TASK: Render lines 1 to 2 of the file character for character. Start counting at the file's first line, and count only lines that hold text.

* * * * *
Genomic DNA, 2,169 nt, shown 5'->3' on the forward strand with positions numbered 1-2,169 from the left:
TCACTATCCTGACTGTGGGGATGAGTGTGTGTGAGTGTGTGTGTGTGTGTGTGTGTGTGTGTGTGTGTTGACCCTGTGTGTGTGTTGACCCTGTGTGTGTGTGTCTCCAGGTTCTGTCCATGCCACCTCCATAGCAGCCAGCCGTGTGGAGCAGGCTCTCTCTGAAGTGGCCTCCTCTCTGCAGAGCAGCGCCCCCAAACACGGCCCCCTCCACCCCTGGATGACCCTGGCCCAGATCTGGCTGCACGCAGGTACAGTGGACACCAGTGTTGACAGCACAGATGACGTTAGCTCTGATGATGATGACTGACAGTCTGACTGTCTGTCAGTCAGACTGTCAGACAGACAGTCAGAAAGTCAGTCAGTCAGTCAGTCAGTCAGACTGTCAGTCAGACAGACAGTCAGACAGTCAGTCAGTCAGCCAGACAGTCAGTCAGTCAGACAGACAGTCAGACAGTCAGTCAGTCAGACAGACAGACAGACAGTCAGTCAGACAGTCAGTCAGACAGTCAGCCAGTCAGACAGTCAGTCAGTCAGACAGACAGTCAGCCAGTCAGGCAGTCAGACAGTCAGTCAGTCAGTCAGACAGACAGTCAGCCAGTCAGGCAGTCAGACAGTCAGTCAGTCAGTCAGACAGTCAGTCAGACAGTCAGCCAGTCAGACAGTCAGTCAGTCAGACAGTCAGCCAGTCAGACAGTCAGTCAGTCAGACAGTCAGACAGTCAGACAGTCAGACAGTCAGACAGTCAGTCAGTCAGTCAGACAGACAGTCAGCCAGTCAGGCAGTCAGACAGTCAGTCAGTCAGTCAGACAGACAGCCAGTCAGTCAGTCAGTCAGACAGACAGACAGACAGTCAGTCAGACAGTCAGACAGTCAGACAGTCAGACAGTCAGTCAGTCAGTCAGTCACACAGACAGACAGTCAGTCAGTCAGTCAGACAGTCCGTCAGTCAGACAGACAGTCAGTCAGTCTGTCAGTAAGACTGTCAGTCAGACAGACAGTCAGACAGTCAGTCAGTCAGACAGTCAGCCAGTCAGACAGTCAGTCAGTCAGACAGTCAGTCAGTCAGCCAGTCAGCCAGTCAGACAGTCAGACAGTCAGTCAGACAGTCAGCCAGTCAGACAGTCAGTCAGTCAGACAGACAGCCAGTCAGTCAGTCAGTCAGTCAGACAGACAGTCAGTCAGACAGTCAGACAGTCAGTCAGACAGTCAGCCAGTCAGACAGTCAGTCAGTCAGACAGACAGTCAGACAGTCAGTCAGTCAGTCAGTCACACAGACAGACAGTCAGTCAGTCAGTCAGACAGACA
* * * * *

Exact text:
Genomic DNA, 2,169 nt, shown 5'->3' on the forward strand with positions numbered 1-2,169 from the left:
TCACTATCCTGACTGTGGGGATGAGTGTGTGTGAGTGTGTGTGTGTGTGTGTGTGTGTGTGTGTGTGTTGACCCTGTGTGTGTGTTGACCCTGTGTGTGTGTGTCTCCAGGTTCTGTCCATGCCACCTCCATAGCAGCCAGCCGTGTGGAGCAGGCTCTCTCTGAAGTGGCCTCCTCTCTGCAGAGCAGCGCCCCCAAACACGGCCCCCTCCACCCCTGGATGACCCTGGCCCAGATCTGGCTGCACGCAGGTACAGTGGACACCAGTGTTGACAGCACAGATGACGTTAGCTCTGATGATGATGACTGACAGTCTGACTGTCTGTCAGTCAGACTGTCAGACAGACAGTCAGAAAGTCAGTCAGTCAGTCAGTCAGTCAGACTGTCAGTCAGACAGACAGTCAGACAGTCAGTCAGTCAGCCAGACAGTCAGTCAGTCAGACAGACAGTCAGACAGTCAGTCAGTCAGACAGACAGACAGACAGTCAGTCAGACAGTCAGTCAGACAGTCAGCCAGTCAGACAGTCAGTCAGTCAGACAGACAGTCAGCCAGTCAGGCAGTCAGACAGTCAGTCAGTCAGTCAGACAGACAGTCAGCCAGTCAGGCAGTCAGACAGTCAGTCAGTCAGTCAGACAGTCAGTCAGACAGTCAGCCAGTCAGACAGTCAGTCAGTCAGACAGTCAGCCAGTCAGACAGTCAGTCAGTCAGACAGTCAGACAGTCAGACAGTCAGACAGTCAGACAGTCAGTCAGTCAGTCAGACAGACAGTCAGCCAGTCAGGCAGTCAGACAGTCAGTCAGTCAGTCAGACAGACAGCCAGTCAGTCAGTCAGTCAGACAGACAGACAGACAGTCAGTCAGACAGTCAGACAGTCAGACAGTCAGACAGTCAGTCAGTCAGTCAGTCACACAGACAGACAGTCAGTCAGTCAGTCAGACAGTCCGTCAGTCAGACAGACAGTCAGTCAGTCTGTCAGTAAGACTGTCAGTCAGACAGACAGTCAGACAGTCAGTCAGTCAGACAGTCAGCCAGTCAGACAGTCAGTCAGTCAGACAGTCAGTCAGTCAGCCAGTCAGCCAGTCAGACAGTCAGACAGTCAGTCAGACAGTCAGCCAGTCAGACAGTCAGTCAGTCAGACAGACAGCCAGTCAGTCAGTCAGTCAGTCAGACAGACAGTCAGTCAGACAGTCAGACAGTCAGTCAGACAGTCAGCCAGTCAGACAGTCAGTCAGTCAGACAGACAGTCAGACAGTCAGTCAGTCAGTCAGTCACACAGACAGACAGTCAGTCAGTCAGTCAGACAGACA